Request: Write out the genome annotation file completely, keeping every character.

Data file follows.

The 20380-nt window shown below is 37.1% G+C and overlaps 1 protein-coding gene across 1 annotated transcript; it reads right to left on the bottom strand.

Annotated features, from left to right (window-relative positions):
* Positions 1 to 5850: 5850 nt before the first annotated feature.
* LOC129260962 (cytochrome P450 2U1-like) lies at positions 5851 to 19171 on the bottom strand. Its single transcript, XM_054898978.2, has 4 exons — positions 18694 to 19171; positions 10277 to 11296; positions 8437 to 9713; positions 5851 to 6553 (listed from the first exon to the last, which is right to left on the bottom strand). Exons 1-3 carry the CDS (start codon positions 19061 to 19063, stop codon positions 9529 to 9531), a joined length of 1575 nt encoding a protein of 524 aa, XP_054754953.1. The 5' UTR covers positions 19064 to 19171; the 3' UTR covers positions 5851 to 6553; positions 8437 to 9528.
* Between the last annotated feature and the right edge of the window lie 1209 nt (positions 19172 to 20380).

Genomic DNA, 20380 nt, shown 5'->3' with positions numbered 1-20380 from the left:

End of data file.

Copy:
The 20380-nt window shown below is 37.1% G+C and overlaps 1 protein-coding gene across 1 annotated transcript; it reads right to left on the bottom strand.

Annotated features, from left to right (window-relative positions):
* Positions 1 to 5850: 5850 nt before the first annotated feature.
* LOC129260962 (cytochrome P450 2U1-like) lies at positions 5851 to 19171 on the bottom strand. Its single transcript, XM_054898978.2, has 4 exons — positions 18694 to 19171; positions 10277 to 11296; positions 8437 to 9713; positions 5851 to 6553 (listed from the first exon to the last, which is right to left on the bottom strand). Exons 1-3 carry the CDS (start codon positions 19061 to 19063, stop codon positions 9529 to 9531), a joined length of 1575 nt encoding a protein of 524 aa, XP_054754953.1. The 5' UTR covers positions 19064 to 19171; the 3' UTR covers positions 5851 to 6553; positions 8437 to 9528.
* Between the last annotated feature and the right edge of the window lie 1209 nt (positions 19172 to 20380).

Genomic DNA, 20380 nt, shown 5'->3' with positions numbered 1-20380 from the left: